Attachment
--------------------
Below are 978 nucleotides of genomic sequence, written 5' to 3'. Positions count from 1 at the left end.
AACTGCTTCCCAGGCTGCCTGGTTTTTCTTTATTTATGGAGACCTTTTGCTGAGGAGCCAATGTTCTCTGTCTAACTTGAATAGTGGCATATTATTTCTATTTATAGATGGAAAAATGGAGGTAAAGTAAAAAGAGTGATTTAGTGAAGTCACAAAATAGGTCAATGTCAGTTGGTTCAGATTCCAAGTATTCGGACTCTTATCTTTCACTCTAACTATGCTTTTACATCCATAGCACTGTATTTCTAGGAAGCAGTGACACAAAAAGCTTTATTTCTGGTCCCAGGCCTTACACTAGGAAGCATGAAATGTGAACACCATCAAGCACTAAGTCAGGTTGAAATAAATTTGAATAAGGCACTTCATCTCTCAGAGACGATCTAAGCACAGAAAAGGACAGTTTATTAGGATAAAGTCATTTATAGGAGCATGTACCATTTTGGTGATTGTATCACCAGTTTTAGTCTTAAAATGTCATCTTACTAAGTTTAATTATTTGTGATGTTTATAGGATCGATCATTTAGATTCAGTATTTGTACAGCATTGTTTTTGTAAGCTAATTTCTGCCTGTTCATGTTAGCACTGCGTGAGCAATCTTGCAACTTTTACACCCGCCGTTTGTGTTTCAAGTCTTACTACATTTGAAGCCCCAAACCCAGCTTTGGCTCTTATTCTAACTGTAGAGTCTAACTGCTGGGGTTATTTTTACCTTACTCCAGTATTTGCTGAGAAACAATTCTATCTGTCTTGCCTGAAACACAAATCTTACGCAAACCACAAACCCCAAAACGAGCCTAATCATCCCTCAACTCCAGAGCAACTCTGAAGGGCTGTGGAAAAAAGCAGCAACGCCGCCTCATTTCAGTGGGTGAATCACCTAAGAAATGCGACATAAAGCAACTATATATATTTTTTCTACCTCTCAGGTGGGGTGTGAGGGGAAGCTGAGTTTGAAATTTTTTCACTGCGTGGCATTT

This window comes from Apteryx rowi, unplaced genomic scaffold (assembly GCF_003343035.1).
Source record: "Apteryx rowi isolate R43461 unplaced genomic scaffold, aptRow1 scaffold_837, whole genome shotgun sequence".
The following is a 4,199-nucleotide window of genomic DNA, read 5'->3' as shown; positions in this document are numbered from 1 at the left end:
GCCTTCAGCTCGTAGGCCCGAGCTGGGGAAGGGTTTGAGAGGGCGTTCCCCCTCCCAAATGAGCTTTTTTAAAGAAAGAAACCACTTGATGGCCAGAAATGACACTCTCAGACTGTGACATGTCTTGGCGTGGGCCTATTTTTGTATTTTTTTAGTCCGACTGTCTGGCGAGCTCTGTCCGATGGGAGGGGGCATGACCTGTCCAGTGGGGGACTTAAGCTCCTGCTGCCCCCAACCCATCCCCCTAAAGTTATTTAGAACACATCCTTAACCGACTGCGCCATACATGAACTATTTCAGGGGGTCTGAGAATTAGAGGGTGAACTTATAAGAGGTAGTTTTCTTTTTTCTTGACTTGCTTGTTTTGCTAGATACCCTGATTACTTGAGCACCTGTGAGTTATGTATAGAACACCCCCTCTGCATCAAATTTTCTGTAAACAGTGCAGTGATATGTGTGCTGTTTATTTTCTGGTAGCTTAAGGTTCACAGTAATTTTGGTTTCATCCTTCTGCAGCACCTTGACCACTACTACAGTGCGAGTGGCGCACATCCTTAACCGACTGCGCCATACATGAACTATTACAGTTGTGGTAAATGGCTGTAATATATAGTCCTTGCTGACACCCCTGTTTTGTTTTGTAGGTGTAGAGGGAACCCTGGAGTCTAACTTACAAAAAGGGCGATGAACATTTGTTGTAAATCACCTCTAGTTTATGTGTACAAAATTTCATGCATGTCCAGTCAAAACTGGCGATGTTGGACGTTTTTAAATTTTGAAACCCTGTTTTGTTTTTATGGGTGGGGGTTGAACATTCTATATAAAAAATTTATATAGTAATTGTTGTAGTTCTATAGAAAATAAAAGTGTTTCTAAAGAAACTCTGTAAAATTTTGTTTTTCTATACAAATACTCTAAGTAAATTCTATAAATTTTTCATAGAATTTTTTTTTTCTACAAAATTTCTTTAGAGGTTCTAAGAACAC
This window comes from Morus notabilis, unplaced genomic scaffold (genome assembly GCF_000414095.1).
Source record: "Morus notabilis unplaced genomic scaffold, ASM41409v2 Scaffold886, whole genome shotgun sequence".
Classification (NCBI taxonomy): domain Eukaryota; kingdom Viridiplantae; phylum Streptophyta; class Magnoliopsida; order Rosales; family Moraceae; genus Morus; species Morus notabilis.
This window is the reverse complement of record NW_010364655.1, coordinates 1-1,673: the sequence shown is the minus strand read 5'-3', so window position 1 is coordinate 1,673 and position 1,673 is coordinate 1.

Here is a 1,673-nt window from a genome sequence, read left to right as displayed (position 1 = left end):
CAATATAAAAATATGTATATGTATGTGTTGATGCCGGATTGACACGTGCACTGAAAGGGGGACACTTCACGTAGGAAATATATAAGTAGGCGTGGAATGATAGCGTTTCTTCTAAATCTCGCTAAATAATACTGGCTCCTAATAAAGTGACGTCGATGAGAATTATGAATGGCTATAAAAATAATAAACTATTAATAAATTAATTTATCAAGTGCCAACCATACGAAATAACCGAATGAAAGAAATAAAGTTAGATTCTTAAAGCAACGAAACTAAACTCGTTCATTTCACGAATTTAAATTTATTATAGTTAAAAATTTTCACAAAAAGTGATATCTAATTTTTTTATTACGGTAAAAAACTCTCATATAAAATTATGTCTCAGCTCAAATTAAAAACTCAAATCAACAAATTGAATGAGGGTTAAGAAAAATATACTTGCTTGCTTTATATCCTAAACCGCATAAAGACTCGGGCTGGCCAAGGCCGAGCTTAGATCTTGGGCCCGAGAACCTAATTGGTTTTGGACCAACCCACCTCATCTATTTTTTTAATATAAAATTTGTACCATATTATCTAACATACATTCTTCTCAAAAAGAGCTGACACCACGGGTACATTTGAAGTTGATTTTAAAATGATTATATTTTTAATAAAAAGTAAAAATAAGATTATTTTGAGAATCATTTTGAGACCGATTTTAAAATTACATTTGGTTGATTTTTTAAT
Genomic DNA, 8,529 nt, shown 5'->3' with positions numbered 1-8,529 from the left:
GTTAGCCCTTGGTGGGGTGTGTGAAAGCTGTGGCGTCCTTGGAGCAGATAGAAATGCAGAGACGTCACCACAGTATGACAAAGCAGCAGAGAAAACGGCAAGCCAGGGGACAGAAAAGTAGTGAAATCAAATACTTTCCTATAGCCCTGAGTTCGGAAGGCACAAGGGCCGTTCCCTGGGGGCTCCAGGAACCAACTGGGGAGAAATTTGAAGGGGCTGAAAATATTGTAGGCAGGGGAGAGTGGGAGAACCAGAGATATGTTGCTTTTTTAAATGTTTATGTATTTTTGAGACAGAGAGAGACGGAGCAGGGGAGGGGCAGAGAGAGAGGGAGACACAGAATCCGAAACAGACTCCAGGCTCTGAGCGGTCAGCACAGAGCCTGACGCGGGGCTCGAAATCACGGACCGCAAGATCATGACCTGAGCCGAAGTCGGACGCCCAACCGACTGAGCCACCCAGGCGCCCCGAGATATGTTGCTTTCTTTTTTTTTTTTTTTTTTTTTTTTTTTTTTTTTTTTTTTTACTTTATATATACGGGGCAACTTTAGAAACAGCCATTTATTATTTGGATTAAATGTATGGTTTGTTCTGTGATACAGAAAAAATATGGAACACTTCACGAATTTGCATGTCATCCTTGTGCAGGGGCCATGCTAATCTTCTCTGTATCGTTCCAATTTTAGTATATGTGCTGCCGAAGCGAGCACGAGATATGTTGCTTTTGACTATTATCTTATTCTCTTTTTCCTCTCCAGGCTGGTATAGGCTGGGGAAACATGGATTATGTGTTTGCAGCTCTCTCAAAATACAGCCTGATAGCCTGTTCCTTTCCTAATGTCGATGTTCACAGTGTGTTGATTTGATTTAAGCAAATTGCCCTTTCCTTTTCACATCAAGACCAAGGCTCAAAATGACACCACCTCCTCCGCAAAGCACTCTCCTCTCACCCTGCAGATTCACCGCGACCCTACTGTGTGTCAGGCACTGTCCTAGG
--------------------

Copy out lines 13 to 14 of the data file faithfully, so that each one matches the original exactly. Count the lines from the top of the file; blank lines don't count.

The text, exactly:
Genomic DNA, 8,529 nt, shown 5'->3' with positions numbered 1-8,529 from the left:
GTTAGCCCTTGGTGGGGTGTGTGAAAGCTGTGGCGTCCTTGGAGCAGATAGAAATGCAGAGACGTCACCACAGTATGACAAAGCAGCAGAGAAAACGGCAAGCCAGGGGACAGAAAAGTAGTGAAATCAAATACTTTCCTATAGCCCTGAGTTCGGAAGGCACAAGGGCCGTTCCCTGGGGGCTCCAGGAACCAACTGGGGAGAAATTTGAAGGGGCTGAAAATATTGTAGGCAGGGGAGAGTGGGAGAACCAGAGATATGTTGCTTTTTTAAATGTTTATGTATTTTTGAGACAGAGAGAGACGGAGCAGGGGAGGGGCAGAGAGAGAGGGAGACACAGAATCCGAAACAGACTCCAGGCTCTGAGCGGTCAGCACAGAGCCTGACGCGGGGCTCGAAATCACGGACCGCAAGATCATGACCTGAGCCGAAGTCGGACGCCCAACCGACTGAGCCACCCAGGCGCCCCGAGATATGTTGCTTTCTTTTTTTTTTTTTTTTTTTTTTTTTTTTTTTTTTTTTTTTACTTTATATATACGGGGCAACTTTAGAAACAGCCATTTATTATTTGGATTAAATGTATGGTTTGTTCTGTGATACAGAAAAAATATGGAACACTTCACGAATTTGCATGTCATCCTTGTGCAGGGGCCATGCTAATCTTCTCTGTATCGTTCCAATTTTAGTATATGTGCTGCCGAAGCGAGCACGAGATATGTTGCTTTTGACTATTATCTTATTCTCTTTTTCCTCTCCAGGCTGGTATAGGCTGGGGAAACATGGATTATGTGTTTGCAGCTCTCTCAAAATACAGCCTGATAGCCTGTTCCTTTCCTAATGTCGATGTTCACAGTGTGTTGATTTGATTTAAGCAAATTGCCCTTTCCTTTTCACATCAAGACCAAGGCTCAAAATGACACCACCTCCTCCGCAAAGCACTCTCCTCTCACCCTGCAGATTCACCGCGACCCTACTGTGTGTCAGGCACTGTCCTAGG